|Index||10 reviews in total|
This is a terrific series ,that does Dorothy L. Sayer's wonderful characters, justice. The time frame for the episodes, is the 20's , a little after WW1. The costume and set design are extensively researched. The best part, of course, is that the actors really know these characters, capturing the feeling and nuances of the books .This is a trio collection, which includes "Strong Poison"(in which Lord Peter meets Harriet, while she is on trial), "Have His Carcase" (in which a body is found on an isolated beach) and "Gaudy Night"(in which, a murder is committed at the university). I strongly recommend seeing them in order, as it will give you a sense of continuity , and an understanding of the relationship between Lord Peter and Harriet. This is a rare instance, where the movie will make you want to read the books.
Gaudy Night is in my opinion (and a very humble one at that) Dorothy L. Sayers' best Lord Peter/Harriet Vane book, so I was quite excited about its screen adaptation. Well what can I say? Nothing short of perfection! Once again I am not disappointed by the ensemble cast - and here they had to evolve and revolve a little on the superb original. They did it well and beyond any expectation of mine. Kudos for them all!
"Gaudy Night" was the second of Dorothy L. Sayers's "Lord Peter Wimsey"
detective novels to be written with the action and plot seen through the
eyes of Harriet Vane rather than Wimsey himself. When transferred to the
screen, this results in poor Wimsey being relegated almost to a supporting
actor. Apart from one or two brief introductory appearances, he appears
in the last half of the series.
Still, the plot holds things together quite well. Detective novelist Harriet Vane has lived down the notoriety of having been accused of murdering her lover. She accepts an invitation to revisit her alma mater, a ladies' college in Oxford. Shortly after she renews her acquaintance with her former fellow-students and tutors, someone starts playing distasteful pranks around the college. The Warden and the other dons ask Harriet to investigate. Wimsey, her suitor, joins the investigation when the practical jokes become more dangerous. Finally, there is the long-standing romantic tension between Wimsey and Harriet to resolve.
Edward Petherbridge plays Wimsey very much in the style set by Ian Carmichael in the 1970's. However, Harriet Walter, as Harriet Vane, rather steals the show.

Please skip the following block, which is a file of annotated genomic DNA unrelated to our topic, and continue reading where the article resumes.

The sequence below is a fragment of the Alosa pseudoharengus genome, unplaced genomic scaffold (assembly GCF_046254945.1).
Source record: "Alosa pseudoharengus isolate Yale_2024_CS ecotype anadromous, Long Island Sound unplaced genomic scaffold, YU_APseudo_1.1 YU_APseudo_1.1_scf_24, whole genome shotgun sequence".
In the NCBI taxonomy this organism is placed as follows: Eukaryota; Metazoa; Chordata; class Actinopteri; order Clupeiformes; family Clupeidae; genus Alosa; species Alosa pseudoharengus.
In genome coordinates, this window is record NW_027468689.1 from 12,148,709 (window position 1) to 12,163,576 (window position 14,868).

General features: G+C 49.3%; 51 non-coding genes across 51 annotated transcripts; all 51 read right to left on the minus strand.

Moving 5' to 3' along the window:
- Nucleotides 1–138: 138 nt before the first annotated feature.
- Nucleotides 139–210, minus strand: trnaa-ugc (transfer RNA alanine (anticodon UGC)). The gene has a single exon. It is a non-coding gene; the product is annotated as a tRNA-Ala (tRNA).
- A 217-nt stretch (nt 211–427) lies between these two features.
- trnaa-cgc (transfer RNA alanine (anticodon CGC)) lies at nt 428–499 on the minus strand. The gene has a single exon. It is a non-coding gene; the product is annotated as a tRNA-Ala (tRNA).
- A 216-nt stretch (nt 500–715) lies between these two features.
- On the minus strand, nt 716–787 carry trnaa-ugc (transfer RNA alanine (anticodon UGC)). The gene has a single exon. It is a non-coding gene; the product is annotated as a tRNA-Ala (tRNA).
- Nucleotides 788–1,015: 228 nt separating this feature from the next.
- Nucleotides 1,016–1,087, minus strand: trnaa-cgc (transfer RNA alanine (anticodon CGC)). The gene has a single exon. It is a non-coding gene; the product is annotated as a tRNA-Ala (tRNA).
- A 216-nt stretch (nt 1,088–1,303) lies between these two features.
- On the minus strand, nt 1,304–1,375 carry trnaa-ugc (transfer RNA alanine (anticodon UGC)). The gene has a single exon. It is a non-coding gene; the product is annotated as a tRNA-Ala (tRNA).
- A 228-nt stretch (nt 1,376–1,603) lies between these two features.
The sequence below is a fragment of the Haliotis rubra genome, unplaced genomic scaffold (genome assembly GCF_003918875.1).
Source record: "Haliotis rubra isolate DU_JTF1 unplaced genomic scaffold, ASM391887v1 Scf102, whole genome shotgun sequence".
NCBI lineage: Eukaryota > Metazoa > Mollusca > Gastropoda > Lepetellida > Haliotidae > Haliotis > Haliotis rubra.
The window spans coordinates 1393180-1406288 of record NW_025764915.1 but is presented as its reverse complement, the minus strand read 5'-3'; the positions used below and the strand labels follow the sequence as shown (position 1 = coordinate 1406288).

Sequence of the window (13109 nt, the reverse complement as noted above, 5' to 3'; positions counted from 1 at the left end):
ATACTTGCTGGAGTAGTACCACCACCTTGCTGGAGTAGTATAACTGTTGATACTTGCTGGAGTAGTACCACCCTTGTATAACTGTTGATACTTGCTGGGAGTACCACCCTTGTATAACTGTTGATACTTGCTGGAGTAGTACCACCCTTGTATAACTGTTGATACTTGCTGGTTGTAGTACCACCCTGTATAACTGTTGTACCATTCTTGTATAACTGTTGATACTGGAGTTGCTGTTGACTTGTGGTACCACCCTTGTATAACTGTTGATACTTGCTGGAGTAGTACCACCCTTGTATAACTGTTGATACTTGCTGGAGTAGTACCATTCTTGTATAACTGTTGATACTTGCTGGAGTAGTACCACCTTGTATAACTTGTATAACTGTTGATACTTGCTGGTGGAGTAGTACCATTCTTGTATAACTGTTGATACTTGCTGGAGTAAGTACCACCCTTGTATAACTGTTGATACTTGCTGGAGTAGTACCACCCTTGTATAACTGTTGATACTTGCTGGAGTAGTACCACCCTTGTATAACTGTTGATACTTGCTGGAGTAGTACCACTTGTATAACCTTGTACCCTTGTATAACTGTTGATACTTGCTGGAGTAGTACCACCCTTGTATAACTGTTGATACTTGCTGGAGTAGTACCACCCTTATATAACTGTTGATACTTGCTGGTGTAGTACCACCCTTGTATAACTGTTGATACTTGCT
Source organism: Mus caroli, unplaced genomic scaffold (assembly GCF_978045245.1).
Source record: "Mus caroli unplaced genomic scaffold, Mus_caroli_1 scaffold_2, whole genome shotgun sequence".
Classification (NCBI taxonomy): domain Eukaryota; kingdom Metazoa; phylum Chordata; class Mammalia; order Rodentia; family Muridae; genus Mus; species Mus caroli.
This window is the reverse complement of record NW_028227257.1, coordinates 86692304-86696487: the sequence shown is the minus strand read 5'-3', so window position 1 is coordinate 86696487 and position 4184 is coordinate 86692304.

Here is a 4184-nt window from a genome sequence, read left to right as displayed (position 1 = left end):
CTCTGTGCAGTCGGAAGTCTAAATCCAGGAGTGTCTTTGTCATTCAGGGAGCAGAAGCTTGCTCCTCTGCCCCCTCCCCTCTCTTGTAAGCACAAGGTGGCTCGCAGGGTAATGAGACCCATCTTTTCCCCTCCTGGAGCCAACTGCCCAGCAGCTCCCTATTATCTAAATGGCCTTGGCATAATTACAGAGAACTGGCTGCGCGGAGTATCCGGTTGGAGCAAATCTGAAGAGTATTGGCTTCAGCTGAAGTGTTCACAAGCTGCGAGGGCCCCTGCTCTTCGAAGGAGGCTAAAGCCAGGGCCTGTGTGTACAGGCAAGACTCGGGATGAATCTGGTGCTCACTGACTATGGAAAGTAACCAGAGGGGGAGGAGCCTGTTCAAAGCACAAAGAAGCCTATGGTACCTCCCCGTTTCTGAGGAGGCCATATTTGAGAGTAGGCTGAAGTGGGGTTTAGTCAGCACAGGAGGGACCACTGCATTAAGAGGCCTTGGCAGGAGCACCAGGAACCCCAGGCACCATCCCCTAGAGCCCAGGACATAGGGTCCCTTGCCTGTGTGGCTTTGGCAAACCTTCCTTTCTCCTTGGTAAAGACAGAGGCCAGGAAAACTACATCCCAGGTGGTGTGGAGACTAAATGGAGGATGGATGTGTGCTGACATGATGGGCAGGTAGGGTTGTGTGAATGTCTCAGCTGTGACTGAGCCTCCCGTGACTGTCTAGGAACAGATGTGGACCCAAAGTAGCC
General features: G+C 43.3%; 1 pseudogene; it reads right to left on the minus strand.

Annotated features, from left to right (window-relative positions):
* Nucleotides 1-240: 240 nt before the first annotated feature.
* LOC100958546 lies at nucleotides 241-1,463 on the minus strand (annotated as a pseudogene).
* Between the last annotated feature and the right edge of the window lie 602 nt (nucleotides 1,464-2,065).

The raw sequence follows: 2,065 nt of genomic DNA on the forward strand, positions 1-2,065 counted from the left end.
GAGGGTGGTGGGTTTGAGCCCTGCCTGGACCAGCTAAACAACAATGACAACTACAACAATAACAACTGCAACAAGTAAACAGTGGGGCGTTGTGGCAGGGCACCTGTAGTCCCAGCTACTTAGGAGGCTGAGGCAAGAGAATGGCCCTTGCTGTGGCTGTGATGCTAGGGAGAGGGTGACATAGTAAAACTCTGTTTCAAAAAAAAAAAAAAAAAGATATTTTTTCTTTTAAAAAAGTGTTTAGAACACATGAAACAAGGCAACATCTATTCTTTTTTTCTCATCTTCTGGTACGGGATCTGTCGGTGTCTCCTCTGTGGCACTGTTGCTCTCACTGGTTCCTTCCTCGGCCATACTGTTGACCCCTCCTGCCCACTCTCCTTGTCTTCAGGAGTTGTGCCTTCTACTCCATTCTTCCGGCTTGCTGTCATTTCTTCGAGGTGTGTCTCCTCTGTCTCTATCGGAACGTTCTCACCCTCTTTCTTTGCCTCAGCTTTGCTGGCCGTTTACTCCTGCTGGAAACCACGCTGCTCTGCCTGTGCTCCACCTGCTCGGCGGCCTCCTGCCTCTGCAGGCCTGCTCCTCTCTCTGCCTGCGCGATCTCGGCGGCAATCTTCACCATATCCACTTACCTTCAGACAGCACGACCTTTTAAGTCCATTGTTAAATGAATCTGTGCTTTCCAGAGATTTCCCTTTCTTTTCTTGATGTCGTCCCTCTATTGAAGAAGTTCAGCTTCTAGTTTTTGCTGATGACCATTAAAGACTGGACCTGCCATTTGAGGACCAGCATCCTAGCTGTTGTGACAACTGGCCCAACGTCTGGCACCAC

This is definitely not a stock "Whodunnit". Without laying it on with a trowel, "Gaudy Night" highlights the difference in attitudes between a withdrawn set of cloisters which need deal only with matters of philosophy and theory, and the "real world", with practical problems to face and overcome. This gulf is emphasised by the cut-glass accents and precise diction of the dons and students, and the "common" speech of the college servants and other inhabitants of Oxford, where they appear.
Worth both watching and reading.
The adaptation is a disappointment, especially since the producers gave an extra hour to Have His Carcase, by far the weakest of the three books, rather than to Gaudy Night, which needs more time, and then spent part of their severely limited time in flashbacks to the previous episode. It's a pity to lose the subplots, including Peter's nephew, and so many fine scenes. Alas, the scene on the river could not possibly be done properly except when one can read Harriet's thoughts. Bits do remain of the best of the book, the atmosphere of academic peace and the conversations about what one should make of one's life; I hope the film inspires more people to read the book itself. What they did film, however, is well done, and excellently cast. I am very fond of Miss Devine, and it was a delightful surprise to find that I am also very fond of the actress who plays her here.
*** This review may contain spoilers ***
What I am about to write may constitute a spoiler for some, so wait
until you have read the novel or seen the film before going on. "Gaudy
Night" is my favourite among Dorothy L. Sayer's writings, but I can't
say the same for the BBC's TV movie. They have deleted too much that
made the novel both an entertaining "fairplay" puzzle, and at the same
time an interesting "mainstream" story of Oxford University life at the
women's colleges in the 1920's. And, for a bit of lagniappe, "Harriet"
finally succumbs to "Lord Peter's" suit and answers 'placet' to his
question (in Latin, of course) 'placetne magistra'. In the movie, they
end in a "clinch" worthy of Hollywood.